14ymedio, Luz Escobar, Havana, 16 June 2018 — Marcel runs through the park while his mother follows him everywhere and, between races, sits on a bench to rest. She is 47 with a small son who hasn’t started school yet. She is one of the many Cubans who preferred to give birth in her 40s despite the risks, social prejudice and “the fatigue that comes with age,” she tells 14ymedio.
They are women who do not have the energy of a twenty-year-old and are already combing gray hair, but have in their favor greater maturity, family stability and professional development. Many of these late mothers have been wanting to get pregnant for decades, others waited for better conditions to bring a child into the world, and for some of them, the arrival of a baby was a surprise.
When they show up pregnant at the OB-GYN clinics they are called “elderly” and talked to about risks and problems. Because along with social prejudices that see motherhood as something exclusive to young women, they must also face a public health system that has a hard time adapting to a global phenomenon: the postponement of pregnancies.
Grisell Rodríguez Gómez, a psychologist and researcher at the Center for Demographic Studies of the University of Havana, has studied this trend on the island. “The fertility of women over 30 years of age began to rise” explains the specialist, who says there is currently “a greater presence of mothers in these ages,” in Cuba. The Cuban health system considers any woman who is expecting a baby after the age of 35 as a “high risk” patient, although it is not contraindicated to conceive a child at this stage of life. “My doctor at the Family Clinic cried to high heaven and predicted a rather dark picture for me,” says Marcel’s mother.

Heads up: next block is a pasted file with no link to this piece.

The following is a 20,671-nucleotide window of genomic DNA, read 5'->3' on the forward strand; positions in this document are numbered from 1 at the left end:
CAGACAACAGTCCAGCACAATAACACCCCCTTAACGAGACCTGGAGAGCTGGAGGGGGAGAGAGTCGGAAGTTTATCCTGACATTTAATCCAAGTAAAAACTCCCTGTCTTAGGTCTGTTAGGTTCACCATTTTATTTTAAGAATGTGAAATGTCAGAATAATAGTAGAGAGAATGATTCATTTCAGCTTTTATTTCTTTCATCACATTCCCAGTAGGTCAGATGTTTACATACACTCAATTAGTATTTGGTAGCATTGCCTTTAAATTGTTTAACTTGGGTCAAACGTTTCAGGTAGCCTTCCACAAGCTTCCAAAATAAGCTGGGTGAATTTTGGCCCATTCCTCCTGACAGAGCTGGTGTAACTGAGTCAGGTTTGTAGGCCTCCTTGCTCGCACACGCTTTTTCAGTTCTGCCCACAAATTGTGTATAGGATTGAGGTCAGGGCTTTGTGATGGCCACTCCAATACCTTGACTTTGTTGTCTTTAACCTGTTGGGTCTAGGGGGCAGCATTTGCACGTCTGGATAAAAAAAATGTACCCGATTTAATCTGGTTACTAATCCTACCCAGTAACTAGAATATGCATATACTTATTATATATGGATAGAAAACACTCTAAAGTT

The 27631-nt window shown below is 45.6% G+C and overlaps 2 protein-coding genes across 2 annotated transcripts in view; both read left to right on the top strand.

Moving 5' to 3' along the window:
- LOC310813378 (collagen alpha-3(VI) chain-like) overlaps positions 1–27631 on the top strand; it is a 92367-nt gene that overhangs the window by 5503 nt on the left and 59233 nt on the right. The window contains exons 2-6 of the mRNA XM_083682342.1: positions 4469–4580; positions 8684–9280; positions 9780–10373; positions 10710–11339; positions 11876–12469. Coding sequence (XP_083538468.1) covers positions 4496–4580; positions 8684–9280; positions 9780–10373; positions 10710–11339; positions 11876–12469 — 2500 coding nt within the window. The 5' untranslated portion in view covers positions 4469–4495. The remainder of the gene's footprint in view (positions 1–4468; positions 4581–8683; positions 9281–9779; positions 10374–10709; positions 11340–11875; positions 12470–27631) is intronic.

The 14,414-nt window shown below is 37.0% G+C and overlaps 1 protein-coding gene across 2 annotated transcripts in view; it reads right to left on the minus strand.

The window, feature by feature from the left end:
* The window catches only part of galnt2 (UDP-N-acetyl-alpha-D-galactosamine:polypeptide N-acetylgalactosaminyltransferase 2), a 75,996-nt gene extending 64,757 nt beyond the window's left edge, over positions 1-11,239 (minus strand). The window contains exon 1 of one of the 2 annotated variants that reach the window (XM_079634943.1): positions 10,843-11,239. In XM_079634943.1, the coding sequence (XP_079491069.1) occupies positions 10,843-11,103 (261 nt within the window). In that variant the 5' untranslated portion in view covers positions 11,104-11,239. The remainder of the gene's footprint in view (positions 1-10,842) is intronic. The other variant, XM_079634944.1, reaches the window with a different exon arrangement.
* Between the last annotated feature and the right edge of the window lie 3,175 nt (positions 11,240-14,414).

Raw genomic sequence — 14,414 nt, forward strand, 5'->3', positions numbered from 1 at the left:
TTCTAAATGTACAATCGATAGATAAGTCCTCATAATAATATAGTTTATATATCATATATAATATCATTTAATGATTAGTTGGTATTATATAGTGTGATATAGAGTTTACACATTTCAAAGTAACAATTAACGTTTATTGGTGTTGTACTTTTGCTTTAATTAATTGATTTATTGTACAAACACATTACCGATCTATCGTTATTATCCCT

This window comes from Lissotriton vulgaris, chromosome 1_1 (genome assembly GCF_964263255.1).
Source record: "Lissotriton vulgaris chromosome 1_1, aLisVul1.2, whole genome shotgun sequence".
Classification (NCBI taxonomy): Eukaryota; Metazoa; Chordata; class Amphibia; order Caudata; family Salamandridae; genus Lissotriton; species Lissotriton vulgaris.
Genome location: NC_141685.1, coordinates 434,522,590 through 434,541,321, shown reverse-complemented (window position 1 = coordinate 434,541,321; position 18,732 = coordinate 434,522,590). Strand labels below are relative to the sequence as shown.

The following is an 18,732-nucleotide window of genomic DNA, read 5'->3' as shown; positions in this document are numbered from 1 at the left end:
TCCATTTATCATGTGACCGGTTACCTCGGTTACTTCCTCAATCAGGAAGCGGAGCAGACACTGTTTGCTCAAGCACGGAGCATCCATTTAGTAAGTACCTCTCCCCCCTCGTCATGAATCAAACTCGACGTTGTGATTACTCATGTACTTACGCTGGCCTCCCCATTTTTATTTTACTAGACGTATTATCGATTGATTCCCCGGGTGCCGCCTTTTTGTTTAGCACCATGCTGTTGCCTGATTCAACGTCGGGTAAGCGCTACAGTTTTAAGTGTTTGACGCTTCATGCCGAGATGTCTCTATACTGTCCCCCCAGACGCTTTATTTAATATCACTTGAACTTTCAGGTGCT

“I was the first pregnant woman in her 40s she had cared for and she was very nervous, because doctors are very demanding when it comes to a baby that is coming… There is still a very narrow mentality about motherhood at this age and they see us as a phenomenon, an abnormality, sick mothers,” she emphasized.
Little by little, society has had to get used to the presence of these mature women who push a baby stroller and are not grandmothers. The economic crisis of the 90s has been one of the triggers causing the postponement of motherhood, because many women preferred to wait for better times, according to several specialists consulted by this newspaper.
While the fertility rates in Cuba decrease in each age group, the downward trend does not occur among women between 35 and 39 and between 40 to 44 years old, who have steadily shown an increase in motherhood in recent decades, as proven by data collected by the National Statistics Office.
At 39, Ariadna López is preparing to enter her fourth decade of life with a newborn baby in her arms. She is now seven months along and one day she woke up with the suspicion that her second son was coming ten years after she had her first. A new relationship had started and her husband was happy with the announcement.
“The family doctor was scared at first,” recalls Lopez. “When I gave her the news, she raised his eyebrows in concern,” especially because now the Public Health authorities in the municipality of Habana del Este where she resides, “are in a tizzy because they have an old pregnant woman, which is a headache.” Lopez immediately began a strict plan of prenatal vitamins and folic acid. If it had been a planned pregnancy it would have been better to start with this regimen even before conceiving the baby to ensure the correct development and functioning of the brain of the fetus.